(A) The phase diagram of VO2 and the resistance-temperature curve showing the insulator-to-metal transition. The shaded area highlights the region of the phase diagram in which the strongly correlated metal (SCM) with divergent quasi-particle mass and an optical pseudogap exists. (B to D) The evolution of the optical conductivity σ1a(ω), the scattering rate 1/τ(ω), and the optical effective mass normalized by the band value m*(ω)/mb of the metallic regions of VO2 with increasing temperature. The inset in (D) shows the ω→0 limit of the mass enhancement factor as a function of temperature. The data points between T = 400 K and 550 K are taken from (22).

In order to highlight distinctions between the electrodynamics of the metallic clusters and the rutile metallic phase, we performed the extended Drude analysis (13, 27) on the optical constants of the metallic clusters to extract the scattering rate 1/τ(ω) and the mass enhancement factor m*(ω)/mb (mb is the electronic band mass) of the charge carriers (Fig. 3, C and D). In the limit of ω→0, these quantities can be interpreted in terms of lifetime, τ(ω), and effective mass, m*(ω), of quasi-particles (27) in the metallic regions. One can recognize a prominent enhancement of m* (ω→0)/mb at T = 342 K that has to be contrasted with much lighter masses in the rutile phase (T = 360 K) spectrum in Fig. 3D (22). More importantly, the temperature dependence of m* (ω→0)/mb, plotted in the inset of Fig. 3D, shows divergent behavior in the vicinity of the insulator-to-metal transition: an unambiguous attribute of the Mott transition (28). The spectra of 1/τ(ω) reveal a threshold structure followed by an over-shoot at higher energies up to ≈1000 cm–1. This is characteristic of systems with a (pseudo) gap in the electronic density of states (29) that is to be contrasted with the relatively smooth variation of 1/τ(ω) in the rutile phase. We also note that the new electronic state exhibiting an enhanced mass and a gaplike form of the relaxation rate exists only in a narrow temperature range, as shown by the shaded region in Fig. 3A. By T = 343.6 K, the optical constants of the metallic regions already resemble those of the rutile metallic phase.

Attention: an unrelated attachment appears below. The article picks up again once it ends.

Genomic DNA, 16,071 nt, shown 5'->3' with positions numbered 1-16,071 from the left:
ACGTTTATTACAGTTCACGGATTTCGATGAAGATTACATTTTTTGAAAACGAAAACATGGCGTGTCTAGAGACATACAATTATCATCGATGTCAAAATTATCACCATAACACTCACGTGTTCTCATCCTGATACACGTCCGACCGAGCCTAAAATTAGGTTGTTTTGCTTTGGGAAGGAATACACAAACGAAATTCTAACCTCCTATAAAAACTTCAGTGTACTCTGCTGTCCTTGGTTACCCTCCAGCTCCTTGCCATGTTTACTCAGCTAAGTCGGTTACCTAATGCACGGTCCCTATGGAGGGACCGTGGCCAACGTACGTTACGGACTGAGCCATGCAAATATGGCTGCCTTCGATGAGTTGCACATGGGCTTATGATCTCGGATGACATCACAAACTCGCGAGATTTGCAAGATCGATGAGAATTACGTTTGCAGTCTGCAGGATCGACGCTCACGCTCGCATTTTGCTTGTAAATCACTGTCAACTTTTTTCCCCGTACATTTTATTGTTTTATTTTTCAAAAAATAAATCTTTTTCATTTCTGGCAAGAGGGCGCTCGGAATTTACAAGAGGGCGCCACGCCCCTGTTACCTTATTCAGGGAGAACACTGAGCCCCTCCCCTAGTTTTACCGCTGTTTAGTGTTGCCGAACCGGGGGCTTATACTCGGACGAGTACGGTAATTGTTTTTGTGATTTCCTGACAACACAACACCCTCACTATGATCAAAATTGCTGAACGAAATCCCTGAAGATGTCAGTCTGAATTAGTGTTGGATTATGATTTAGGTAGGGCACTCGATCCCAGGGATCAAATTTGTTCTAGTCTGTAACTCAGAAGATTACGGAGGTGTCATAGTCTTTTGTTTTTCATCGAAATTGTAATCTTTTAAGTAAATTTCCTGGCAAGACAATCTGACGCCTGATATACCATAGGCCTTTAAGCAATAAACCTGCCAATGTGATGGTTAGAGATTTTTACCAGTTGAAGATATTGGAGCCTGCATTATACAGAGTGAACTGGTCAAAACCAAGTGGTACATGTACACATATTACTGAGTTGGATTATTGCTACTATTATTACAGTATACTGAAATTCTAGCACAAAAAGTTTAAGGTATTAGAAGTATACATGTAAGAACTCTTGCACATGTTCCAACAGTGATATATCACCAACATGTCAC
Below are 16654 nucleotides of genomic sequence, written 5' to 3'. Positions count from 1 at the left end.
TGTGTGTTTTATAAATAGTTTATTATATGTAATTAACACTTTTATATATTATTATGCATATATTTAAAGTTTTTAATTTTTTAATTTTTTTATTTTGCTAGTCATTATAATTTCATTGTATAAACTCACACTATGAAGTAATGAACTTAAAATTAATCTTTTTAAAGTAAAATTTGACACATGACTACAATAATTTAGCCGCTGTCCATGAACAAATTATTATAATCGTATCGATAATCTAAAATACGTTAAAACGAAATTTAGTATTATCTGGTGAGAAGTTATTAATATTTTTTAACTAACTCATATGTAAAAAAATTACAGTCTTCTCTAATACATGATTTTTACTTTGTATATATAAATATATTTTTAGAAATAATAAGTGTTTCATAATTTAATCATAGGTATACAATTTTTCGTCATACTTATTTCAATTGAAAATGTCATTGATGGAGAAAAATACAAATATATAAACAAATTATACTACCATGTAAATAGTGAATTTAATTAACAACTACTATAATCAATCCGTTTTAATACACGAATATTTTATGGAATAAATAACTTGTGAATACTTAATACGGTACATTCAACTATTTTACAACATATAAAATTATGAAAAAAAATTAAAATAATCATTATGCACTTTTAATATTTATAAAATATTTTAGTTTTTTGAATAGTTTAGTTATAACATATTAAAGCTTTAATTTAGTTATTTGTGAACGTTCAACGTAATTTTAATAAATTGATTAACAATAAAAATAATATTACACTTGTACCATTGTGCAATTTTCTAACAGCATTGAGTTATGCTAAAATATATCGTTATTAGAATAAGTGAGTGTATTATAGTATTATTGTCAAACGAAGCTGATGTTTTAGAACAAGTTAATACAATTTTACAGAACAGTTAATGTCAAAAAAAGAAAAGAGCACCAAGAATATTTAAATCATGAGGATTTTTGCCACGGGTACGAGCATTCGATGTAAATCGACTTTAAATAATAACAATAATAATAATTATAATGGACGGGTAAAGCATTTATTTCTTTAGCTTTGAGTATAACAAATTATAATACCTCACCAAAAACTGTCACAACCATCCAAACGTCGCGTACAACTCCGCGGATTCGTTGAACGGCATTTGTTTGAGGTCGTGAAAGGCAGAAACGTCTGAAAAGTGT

The analysis and discussion above suggest that the classic temperature-induced insulator-to-metal transition in VO2 occurs from the monoclinic insulator to an incipient strongly correlated metal (SCM) in the form of nanoscale puddles. These metallic puddles exhibit mass divergence, which is a clear signature of electronic correlations due to many-body Coulomb interactions (28). The pseudogap and mid-infrared band are consequences of optically induced electronic excitations across a gap on some parts of the Fermi surface. The energy scale of the pseudogap in the SCM state in VO2 can be determined by the overshoot in 1/τ(ω) spectra that occurs at ≈1000 cm–1 (or ≈4kBTc). We note that the pseudogap is a common property of doped Mott insulators (1, 27). The pseudogap features in the optical conductivity and 1/τ(ω) spectra also bear resemblance to those found in metallic systems with a partial charge density wave (CDW) gap (30). The pseudogap in VO2 may result from a complex interplay between electronic correlations and charge ordering.